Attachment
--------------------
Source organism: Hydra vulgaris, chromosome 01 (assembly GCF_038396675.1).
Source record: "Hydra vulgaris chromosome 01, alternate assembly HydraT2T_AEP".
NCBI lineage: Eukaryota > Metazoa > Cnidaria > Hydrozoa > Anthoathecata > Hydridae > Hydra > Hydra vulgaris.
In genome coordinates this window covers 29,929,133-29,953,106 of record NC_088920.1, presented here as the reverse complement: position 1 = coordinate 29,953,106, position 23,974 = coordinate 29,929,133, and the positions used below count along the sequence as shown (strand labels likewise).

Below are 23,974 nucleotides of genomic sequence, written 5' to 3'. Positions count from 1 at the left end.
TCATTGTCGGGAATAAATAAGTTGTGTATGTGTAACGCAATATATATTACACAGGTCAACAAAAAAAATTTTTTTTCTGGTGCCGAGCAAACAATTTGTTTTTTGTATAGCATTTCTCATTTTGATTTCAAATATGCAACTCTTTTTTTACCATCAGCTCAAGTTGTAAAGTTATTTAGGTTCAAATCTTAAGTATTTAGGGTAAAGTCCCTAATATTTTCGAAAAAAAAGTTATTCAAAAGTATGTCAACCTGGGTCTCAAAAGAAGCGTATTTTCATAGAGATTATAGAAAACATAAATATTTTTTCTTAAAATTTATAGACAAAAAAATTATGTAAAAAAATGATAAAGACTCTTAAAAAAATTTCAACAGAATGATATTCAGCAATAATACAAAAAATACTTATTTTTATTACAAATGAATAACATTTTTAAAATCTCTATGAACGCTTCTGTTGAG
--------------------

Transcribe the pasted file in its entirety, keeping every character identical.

Source organism: Hydra vulgaris, chromosome 01 (assembly GCF_038396675.1).
Source record: "Hydra vulgaris chromosome 01, alternate assembly HydraT2T_AEP".
NCBI lineage: Eukaryota > Metazoa > Cnidaria > Hydrozoa > Anthoathecata > Hydridae > Hydra > Hydra vulgaris.
In genome coordinates this window covers 29,929,133-29,953,106 of record NC_088920.1, presented here as the reverse complement: position 1 = coordinate 29,953,106, position 23,974 = coordinate 29,929,133, and the positions used below count along the sequence as shown (strand labels likewise).

Below are 23,974 nucleotides of genomic sequence, written 5' to 3'. Positions count from 1 at the left end.
TCATTGTCGGGAATAAATAAGTTGTGTATGTGTAACGCAATATATATTACACAGGTCAACAAAAAAAATTTTTTTTCTGGTGCCGAGCAAACAATTTGTTTTTTGTATAGCATTTCTCATTTTGATTTCAAATATGCAACTCTTTTTTTACCATCAGCTCAAGTTGTAAAGTTATTTAGGTTCAAATCTTAAGTATTTAGGGTAAAGTCCCTAATATTTTCGAAAAAAAAGTTATTCAAAAGTATGTCAACCTGGGTCTCAAAAGAAGCGTATTTTCATAGAGATTATAGAAAACATAAATATTTTTTCTTAAAATTTATAGACAAAAAAATTATGTAAAAAAATGATAAAGACTCTTAAAAAAATTTCAACAGAATGATATTCAGCAATAATACAAAAAATACTTATTTTTATTACAAATGAATAACATTTTTAAAATCTCTATGAACGCTTCTGTTGAG